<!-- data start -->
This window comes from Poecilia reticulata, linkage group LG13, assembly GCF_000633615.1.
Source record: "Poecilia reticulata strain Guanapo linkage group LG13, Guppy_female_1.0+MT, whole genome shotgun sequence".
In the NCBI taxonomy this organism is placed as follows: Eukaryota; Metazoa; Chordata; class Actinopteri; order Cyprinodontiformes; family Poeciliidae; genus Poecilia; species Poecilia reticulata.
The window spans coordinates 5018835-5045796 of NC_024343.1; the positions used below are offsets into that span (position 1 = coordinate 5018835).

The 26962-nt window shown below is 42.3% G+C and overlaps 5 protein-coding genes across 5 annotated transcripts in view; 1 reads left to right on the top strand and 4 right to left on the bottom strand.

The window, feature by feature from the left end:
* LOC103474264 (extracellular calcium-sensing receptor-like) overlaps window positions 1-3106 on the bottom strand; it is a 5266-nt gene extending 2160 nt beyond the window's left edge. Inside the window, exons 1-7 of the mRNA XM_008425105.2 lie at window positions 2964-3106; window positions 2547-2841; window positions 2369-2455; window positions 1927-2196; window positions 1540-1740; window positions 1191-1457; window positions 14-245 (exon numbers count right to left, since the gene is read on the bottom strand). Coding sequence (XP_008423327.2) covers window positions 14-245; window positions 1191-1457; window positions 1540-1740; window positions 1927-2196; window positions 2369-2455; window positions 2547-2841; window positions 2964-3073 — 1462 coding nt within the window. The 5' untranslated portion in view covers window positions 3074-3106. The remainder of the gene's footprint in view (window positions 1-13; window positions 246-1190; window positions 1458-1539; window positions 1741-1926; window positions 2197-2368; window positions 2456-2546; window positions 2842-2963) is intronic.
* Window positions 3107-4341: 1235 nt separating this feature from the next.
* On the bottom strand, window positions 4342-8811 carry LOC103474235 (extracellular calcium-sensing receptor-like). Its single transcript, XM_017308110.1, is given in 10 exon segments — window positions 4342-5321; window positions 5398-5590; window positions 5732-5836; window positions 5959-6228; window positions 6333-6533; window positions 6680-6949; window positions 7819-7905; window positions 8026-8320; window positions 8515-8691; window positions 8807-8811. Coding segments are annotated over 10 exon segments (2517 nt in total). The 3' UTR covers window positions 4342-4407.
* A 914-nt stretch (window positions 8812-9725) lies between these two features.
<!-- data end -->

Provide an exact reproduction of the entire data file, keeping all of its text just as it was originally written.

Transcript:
This window comes from Poecilia reticulata, linkage group LG13, assembly GCF_000633615.1.
Source record: "Poecilia reticulata strain Guanapo linkage group LG13, Guppy_female_1.0+MT, whole genome shotgun sequence".
In the NCBI taxonomy this organism is placed as follows: Eukaryota; Metazoa; Chordata; class Actinopteri; order Cyprinodontiformes; family Poeciliidae; genus Poecilia; species Poecilia reticulata.
The window spans coordinates 5018835-5045796 of NC_024343.1; the positions used below are offsets into that span (position 1 = coordinate 5018835).

The 26962-nt window shown below is 42.3% G+C and overlaps 5 protein-coding genes across 5 annotated transcripts in view; 1 reads left to right on the top strand and 4 right to left on the bottom strand.

The window, feature by feature from the left end:
* LOC103474264 (extracellular calcium-sensing receptor-like) overlaps window positions 1-3106 on the bottom strand; it is a 5266-nt gene extending 2160 nt beyond the window's left edge. Inside the window, exons 1-7 of the mRNA XM_008425105.2 lie at window positions 2964-3106; window positions 2547-2841; window positions 2369-2455; window positions 1927-2196; window positions 1540-1740; window positions 1191-1457; window positions 14-245 (exon numbers count right to left, since the gene is read on the bottom strand). Coding sequence (XP_008423327.2) covers window positions 14-245; window positions 1191-1457; window positions 1540-1740; window positions 1927-2196; window positions 2369-2455; window positions 2547-2841; window positions 2964-3073 — 1462 coding nt within the window. The 5' untranslated portion in view covers window positions 3074-3106. The remainder of the gene's footprint in view (window positions 1-13; window positions 246-1190; window positions 1458-1539; window positions 1741-1926; window positions 2197-2368; window positions 2456-2546; window positions 2842-2963) is intronic.
* Window positions 3107-4341: 1235 nt separating this feature from the next.
* On the bottom strand, window positions 4342-8811 carry LOC103474235 (extracellular calcium-sensing receptor-like). Its single transcript, XM_017308110.1, is given in 10 exon segments — window positions 4342-5321; window positions 5398-5590; window positions 5732-5836; window positions 5959-6228; window positions 6333-6533; window positions 6680-6949; window positions 7819-7905; window positions 8026-8320; window positions 8515-8691; window positions 8807-8811. Coding segments are annotated over 10 exon segments (2517 nt in total). The 3' UTR covers window positions 4342-4407.
* A 914-nt stretch (window positions 8812-9725) lies between these two features.